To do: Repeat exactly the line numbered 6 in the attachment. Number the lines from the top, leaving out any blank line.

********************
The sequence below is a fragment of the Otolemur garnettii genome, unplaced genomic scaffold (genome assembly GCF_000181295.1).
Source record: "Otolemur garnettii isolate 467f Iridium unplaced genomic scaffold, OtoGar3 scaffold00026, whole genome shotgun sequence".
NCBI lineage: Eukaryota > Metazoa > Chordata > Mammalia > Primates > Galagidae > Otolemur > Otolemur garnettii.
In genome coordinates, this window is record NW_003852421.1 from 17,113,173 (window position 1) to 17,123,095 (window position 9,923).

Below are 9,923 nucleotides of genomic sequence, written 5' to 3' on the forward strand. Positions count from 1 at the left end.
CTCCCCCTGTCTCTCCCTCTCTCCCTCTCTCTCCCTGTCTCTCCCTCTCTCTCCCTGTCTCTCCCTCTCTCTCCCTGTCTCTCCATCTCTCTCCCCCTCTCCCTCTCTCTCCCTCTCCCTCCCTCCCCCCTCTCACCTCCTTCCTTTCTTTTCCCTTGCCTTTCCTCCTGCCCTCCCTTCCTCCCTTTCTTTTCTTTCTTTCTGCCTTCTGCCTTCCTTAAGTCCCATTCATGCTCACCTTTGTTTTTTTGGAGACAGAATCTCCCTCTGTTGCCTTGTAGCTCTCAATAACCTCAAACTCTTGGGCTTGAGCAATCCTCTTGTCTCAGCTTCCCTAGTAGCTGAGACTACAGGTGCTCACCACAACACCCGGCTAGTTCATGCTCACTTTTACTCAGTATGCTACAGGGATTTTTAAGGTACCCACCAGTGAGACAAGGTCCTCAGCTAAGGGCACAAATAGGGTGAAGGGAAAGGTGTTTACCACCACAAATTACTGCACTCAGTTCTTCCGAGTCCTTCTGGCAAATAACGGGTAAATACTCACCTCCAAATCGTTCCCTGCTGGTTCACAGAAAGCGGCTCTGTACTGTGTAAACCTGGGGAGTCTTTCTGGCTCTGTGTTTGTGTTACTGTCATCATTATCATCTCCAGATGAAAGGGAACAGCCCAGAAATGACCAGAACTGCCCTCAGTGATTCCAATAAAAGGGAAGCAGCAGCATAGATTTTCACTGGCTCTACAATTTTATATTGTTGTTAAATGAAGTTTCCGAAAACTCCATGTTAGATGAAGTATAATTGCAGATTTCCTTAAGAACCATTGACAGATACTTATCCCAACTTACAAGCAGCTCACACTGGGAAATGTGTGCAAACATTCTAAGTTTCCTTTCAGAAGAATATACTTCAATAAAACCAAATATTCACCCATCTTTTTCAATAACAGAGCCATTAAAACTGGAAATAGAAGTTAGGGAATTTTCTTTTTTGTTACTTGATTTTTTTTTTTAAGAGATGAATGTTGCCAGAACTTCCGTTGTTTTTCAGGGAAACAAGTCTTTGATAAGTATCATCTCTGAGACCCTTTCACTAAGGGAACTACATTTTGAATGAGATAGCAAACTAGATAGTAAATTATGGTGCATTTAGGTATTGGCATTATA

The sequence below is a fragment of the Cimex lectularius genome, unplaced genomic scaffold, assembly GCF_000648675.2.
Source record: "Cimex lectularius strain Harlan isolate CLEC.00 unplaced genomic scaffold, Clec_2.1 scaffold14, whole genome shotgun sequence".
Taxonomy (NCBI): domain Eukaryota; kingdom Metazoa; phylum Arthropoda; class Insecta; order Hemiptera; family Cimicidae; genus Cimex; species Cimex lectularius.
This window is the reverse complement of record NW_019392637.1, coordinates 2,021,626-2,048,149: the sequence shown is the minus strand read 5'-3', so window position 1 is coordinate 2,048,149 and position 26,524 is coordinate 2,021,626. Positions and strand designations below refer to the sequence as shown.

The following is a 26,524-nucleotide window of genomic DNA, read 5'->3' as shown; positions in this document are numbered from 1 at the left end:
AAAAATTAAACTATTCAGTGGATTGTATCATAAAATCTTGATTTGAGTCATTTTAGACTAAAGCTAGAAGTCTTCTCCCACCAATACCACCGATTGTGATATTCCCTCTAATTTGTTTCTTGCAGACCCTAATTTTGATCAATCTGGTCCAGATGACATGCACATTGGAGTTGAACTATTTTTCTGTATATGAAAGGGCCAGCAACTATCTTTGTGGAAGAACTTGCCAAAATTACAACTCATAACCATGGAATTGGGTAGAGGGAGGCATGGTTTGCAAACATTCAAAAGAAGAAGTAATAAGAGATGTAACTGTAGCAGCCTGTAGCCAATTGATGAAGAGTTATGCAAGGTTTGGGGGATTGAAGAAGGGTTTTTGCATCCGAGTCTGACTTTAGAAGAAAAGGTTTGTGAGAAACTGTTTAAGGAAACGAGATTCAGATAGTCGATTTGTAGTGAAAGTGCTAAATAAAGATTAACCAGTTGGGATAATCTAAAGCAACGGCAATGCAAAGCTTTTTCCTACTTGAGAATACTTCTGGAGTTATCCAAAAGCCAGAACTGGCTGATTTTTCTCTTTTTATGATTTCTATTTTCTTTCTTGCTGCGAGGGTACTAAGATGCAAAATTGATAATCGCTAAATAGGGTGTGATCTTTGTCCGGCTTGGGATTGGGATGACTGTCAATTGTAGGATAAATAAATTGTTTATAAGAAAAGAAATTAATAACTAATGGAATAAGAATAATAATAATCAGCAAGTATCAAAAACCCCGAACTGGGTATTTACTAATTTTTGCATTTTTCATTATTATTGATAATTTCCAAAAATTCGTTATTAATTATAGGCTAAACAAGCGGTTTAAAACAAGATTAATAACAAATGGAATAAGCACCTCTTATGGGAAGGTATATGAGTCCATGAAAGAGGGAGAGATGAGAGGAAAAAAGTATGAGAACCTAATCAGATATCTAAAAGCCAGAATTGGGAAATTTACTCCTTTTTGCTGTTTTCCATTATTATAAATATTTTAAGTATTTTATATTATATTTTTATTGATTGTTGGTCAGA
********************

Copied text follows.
CTCCCCCTGTCTCTCCCTCTCTCCCTCTCTCTCCCTGTCTCTCCCTCTCTCTCCCTGTCTCTCCCTCTCTCTCCCTGTCTCTCCATCTCTCTCCCCCTCTCCCTCTCTCTCCCTCTCCCTCCCTCCCCCCTCTCACCTCCTTCCTTTCTTTTCCCTTGCCTTTCCTCCTGCCCTCCCTTCCTCCCTTTCTTTTCTTTCTTTCTGCCTTCTGCCTTCCTTAAGTCCCATTCATGCTCACCTTTGTTTTTTTGGAGACAGAATCTCCCTCTGTTGCCTTGTAGCTCTCAATAACCTCAAACTCTTGGGCTTGAGCAATCCTCTTGTCTCAGCTTCCCTAGTAGCTGAGACTACAGGTGCTCACCACAACACCCGGCTAGTTCATGCTCACTTTTACTCAGTATGCTACAGGGATTTTTAAGGTACCCACCAGTGAGACAAGGTCCTCAGCTAAGGGCACAAATAGGGTGAAGGGAAAGGTGTTTACCACCACAAATTACTGCACTCAGTTCTTCCGAGTCCTTCTGGCAAATAACGGGTAAATACTCACCTCCAAATCGTTCCCTGCTGGTTCACAGAAAGCGGCTCTGTACTGTGTAAACCTGGGGAGTCTTTCTGGCTCTGTGTTTGTGTTACTGTCATCATTATCATCTCCAGATGAAAGGGAACAGCCCAGAAATGACCAGAACTGCCCTCAGTGATTCCAATAAAAGGGAAGCAGCAGCATAGATTTTCACTGGCTCTACAATTTTATATTGTTGTTAAATGAAGTTTCCGAAAACTCCATGTTAGATGAAGTATAATTGCAGATTTCCTTAAGAACCATTGACAGATACTTATCCCAACTTACAAGCAGCTCACACTGGGAAATGTGTGCAAACATTCTAAGTTTCCTTTCAGAAGAATATACTTCAATAAAACCAAATATTCACCCATCTTTTTCAATAACAGAGCCATTAAAACTGGAAATAGAAGTTAGGGAATTTTCTTTTTTGTTACTTGATTTTTTTTTTTAAGAGATGAATGTTGCCAGAACTTCCGTTGTTTTTCAGGGAAACAAGTCTTTGATAAGTATCATCTCTGAGACCCTTTCACTAAGGGAACTACATTTTGAATGAGATAGCAAACTAGATAGTAAATTATGGTGCATTTAGGTATTGGCATTATA